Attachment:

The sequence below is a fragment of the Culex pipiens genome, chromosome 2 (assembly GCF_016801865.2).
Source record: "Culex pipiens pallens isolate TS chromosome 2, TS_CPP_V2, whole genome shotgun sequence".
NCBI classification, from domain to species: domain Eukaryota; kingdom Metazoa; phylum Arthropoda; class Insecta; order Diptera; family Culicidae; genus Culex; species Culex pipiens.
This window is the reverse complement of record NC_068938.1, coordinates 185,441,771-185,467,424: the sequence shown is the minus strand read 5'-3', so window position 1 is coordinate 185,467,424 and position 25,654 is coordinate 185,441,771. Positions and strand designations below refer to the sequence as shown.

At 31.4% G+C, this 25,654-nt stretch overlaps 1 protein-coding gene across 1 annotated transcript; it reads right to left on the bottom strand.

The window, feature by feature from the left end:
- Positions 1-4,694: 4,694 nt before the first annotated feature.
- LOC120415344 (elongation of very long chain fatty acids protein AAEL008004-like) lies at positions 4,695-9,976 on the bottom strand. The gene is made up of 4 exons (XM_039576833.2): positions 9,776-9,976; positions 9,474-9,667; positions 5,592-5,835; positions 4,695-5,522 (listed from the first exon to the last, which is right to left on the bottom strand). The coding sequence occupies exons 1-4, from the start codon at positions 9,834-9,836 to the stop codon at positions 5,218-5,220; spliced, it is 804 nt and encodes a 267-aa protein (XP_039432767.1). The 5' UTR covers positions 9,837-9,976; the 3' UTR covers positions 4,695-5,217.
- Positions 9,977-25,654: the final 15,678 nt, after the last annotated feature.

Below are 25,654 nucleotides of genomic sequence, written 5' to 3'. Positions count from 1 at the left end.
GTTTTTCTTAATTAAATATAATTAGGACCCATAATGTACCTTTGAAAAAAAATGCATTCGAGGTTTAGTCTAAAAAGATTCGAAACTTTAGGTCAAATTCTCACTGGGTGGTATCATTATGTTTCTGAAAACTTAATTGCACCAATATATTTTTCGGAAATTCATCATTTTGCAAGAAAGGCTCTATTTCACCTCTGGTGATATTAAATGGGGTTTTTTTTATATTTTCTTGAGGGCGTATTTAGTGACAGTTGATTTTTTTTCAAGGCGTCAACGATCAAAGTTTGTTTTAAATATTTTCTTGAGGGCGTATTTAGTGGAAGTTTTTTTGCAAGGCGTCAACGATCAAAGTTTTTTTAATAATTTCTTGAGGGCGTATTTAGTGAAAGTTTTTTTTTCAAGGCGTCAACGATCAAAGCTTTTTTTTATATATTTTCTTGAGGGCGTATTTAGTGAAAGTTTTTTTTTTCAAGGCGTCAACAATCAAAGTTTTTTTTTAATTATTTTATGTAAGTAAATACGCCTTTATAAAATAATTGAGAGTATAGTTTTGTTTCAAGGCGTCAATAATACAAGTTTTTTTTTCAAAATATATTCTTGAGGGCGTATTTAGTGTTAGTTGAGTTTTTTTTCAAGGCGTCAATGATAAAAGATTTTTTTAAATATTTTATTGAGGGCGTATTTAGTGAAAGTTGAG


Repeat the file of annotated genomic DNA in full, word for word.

The sequence below is a fragment of the Culex pipiens genome, chromosome 2 (assembly GCF_016801865.2).
Source record: "Culex pipiens pallens isolate TS chromosome 2, TS_CPP_V2, whole genome shotgun sequence".
NCBI classification, from domain to species: domain Eukaryota; kingdom Metazoa; phylum Arthropoda; class Insecta; order Diptera; family Culicidae; genus Culex; species Culex pipiens.
This window is the reverse complement of record NC_068938.1, coordinates 185,441,771-185,467,424: the sequence shown is the minus strand read 5'-3', so window position 1 is coordinate 185,467,424 and position 25,654 is coordinate 185,441,771. Positions and strand designations below refer to the sequence as shown.

At 31.4% G+C, this 25,654-nt stretch overlaps 1 protein-coding gene across 1 annotated transcript; it reads right to left on the bottom strand.

The window, feature by feature from the left end:
- Positions 1-4,694: 4,694 nt before the first annotated feature.
- LOC120415344 (elongation of very long chain fatty acids protein AAEL008004-like) lies at positions 4,695-9,976 on the bottom strand. The gene is made up of 4 exons (XM_039576833.2): positions 9,776-9,976; positions 9,474-9,667; positions 5,592-5,835; positions 4,695-5,522 (listed from the first exon to the last, which is right to left on the bottom strand). The coding sequence occupies exons 1-4, from the start codon at positions 9,834-9,836 to the stop codon at positions 5,218-5,220; spliced, it is 804 nt and encodes a 267-aa protein (XP_039432767.1). The 5' UTR covers positions 9,837-9,976; the 3' UTR covers positions 4,695-5,217.
- Positions 9,977-25,654: the final 15,678 nt, after the last annotated feature.

Below are 25,654 nucleotides of genomic sequence, written 5' to 3'. Positions count from 1 at the left end.
GTTTTTCTTAATTAAATATAATTAGGACCCATAATGTACCTTTGAAAAAAAATGCATTCGAGGTTTAGTCTAAAAAGATTCGAAACTTTAGGTCAAATTCTCACTGGGTGGTATCATTATGTTTCTGAAAACTTAATTGCACCAATATATTTTTCGGAAATTCATCATTTTGCAAGAAAGGCTCTATTTCACCTCTGGTGATATTAAATGGGGTTTTTTTTATATTTTCTTGAGGGCGTATTTAGTGACAGTTGATTTTTTTTCAAGGCGTCAACGATCAAAGTTTGTTTTAAATATTTTCTTGAGGGCGTATTTAGTGGAAGTTTTTTTGCAAGGCGTCAACGATCAAAGTTTTTTTAATAATTTCTTGAGGGCGTATTTAGTGAAAGTTTTTTTTTCAAGGCGTCAACGATCAAAGCTTTTTTTTATATATTTTCTTGAGGGCGTATTTAGTGAAAGTTTTTTTTTTCAAGGCGTCAACAATCAAAGTTTTTTTTTAATTATTTTATGTAAGTAAATACGCCTTTATAAAATAATTGAGAGTATAGTTTTGTTTCAAGGCGTCAATAATACAAGTTTTTTTTTCAAAATATATTCTTGAGGGCGTATTTAGTGTTAGTTGAGTTTTTTTTCAAGGCGTCAATGATAAAAGATTTTTTTAAATATTTTATTGAGGGCGTATTTAGTGAAAGTTGAG